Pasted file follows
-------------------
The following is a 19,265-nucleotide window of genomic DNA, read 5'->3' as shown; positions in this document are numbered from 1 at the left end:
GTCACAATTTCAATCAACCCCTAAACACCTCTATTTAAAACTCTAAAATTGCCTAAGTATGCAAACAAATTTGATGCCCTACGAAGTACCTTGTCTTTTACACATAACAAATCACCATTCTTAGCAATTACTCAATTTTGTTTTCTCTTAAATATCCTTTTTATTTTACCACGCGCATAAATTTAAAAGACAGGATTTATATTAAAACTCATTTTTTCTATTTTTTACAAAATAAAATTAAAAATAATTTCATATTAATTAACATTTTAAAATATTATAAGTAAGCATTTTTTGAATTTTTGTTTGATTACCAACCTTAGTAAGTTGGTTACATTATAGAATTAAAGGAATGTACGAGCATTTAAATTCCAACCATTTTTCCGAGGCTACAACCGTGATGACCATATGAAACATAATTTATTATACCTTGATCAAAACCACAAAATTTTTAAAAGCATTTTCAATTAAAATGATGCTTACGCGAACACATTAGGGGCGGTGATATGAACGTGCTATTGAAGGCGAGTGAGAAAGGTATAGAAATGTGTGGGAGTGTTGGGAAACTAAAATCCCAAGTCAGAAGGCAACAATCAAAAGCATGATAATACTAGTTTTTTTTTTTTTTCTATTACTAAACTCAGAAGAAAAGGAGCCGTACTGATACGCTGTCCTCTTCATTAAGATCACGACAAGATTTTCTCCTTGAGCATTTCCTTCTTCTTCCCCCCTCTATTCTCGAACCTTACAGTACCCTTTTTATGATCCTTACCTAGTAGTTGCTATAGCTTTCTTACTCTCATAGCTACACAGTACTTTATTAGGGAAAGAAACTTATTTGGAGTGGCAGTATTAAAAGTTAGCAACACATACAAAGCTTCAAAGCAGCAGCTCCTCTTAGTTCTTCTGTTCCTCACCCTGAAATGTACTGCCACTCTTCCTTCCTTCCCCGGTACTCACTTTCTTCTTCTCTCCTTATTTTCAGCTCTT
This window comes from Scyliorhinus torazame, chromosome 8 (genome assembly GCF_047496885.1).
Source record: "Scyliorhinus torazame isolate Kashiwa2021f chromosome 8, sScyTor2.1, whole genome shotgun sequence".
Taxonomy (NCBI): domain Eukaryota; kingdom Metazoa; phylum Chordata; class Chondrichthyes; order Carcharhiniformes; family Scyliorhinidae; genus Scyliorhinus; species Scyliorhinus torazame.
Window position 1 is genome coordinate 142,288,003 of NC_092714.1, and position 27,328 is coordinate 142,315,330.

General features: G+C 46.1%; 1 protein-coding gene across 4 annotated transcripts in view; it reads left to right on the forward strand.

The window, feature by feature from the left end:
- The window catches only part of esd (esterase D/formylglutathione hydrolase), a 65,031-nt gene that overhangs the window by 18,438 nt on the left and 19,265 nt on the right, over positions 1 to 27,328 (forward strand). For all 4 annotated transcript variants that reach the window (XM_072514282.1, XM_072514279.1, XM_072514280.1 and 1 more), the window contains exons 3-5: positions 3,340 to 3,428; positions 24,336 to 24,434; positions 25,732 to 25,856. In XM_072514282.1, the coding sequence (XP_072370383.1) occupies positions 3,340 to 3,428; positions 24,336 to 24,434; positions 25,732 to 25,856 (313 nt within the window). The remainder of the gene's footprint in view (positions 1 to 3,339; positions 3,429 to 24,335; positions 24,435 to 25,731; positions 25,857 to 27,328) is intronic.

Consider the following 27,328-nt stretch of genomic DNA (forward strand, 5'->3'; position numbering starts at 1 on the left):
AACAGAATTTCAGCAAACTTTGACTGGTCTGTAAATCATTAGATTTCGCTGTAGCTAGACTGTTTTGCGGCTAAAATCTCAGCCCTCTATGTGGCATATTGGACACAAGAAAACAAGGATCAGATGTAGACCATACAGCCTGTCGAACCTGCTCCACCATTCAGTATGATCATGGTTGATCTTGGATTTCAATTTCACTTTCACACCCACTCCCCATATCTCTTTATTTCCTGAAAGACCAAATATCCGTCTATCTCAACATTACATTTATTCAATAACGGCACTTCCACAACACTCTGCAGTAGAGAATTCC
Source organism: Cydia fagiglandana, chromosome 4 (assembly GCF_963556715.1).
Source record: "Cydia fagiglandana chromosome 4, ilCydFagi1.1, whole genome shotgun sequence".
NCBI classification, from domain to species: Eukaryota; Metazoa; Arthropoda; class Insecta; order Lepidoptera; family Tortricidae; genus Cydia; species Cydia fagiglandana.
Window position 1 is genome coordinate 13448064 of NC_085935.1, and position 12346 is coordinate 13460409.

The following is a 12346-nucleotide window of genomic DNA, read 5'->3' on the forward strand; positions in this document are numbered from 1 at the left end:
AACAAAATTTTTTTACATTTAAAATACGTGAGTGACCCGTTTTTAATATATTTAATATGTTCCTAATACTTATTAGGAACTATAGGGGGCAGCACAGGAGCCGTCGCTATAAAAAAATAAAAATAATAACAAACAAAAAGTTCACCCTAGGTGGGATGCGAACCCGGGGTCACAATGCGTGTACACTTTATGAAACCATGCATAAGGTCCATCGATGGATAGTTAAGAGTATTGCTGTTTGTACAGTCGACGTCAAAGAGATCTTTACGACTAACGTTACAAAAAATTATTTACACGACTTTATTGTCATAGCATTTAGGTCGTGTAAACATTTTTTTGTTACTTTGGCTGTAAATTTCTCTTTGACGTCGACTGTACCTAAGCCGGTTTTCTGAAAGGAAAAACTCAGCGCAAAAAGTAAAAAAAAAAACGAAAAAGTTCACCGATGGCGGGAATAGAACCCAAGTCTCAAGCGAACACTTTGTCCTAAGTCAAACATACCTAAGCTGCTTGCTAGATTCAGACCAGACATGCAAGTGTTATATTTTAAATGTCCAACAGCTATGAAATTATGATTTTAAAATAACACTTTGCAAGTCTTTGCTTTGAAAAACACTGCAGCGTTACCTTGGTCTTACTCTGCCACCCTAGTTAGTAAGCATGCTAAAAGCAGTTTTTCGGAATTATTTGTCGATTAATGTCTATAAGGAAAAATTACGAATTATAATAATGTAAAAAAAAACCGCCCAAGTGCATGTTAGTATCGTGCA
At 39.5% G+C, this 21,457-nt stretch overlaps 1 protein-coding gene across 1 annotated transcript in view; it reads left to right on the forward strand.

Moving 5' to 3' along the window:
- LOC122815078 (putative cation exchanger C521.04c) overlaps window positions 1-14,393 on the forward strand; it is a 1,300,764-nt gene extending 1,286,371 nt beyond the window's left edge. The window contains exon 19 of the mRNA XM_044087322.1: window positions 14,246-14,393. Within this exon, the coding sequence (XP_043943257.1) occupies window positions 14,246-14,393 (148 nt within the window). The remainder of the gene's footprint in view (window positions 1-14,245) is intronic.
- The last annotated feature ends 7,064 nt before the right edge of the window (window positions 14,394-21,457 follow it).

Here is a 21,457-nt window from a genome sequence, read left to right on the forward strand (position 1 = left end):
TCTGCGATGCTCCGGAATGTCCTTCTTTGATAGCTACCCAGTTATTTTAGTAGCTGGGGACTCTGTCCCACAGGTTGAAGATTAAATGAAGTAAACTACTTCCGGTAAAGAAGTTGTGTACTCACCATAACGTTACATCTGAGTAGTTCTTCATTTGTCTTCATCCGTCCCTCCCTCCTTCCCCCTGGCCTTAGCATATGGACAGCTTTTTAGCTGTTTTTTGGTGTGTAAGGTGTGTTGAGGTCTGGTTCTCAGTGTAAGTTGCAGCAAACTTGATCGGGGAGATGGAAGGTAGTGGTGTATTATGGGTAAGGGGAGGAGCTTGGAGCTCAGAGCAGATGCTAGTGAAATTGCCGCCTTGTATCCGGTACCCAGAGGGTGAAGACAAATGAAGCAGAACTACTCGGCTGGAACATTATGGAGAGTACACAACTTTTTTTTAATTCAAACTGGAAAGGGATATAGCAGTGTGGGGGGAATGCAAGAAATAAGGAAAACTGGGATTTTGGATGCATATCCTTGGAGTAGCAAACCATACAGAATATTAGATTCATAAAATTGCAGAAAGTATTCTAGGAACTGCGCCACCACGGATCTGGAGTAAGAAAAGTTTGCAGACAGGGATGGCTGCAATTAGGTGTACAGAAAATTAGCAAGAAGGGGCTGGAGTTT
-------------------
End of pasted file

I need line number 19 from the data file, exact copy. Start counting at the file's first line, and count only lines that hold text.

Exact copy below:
Moving 5' to 3' along the window: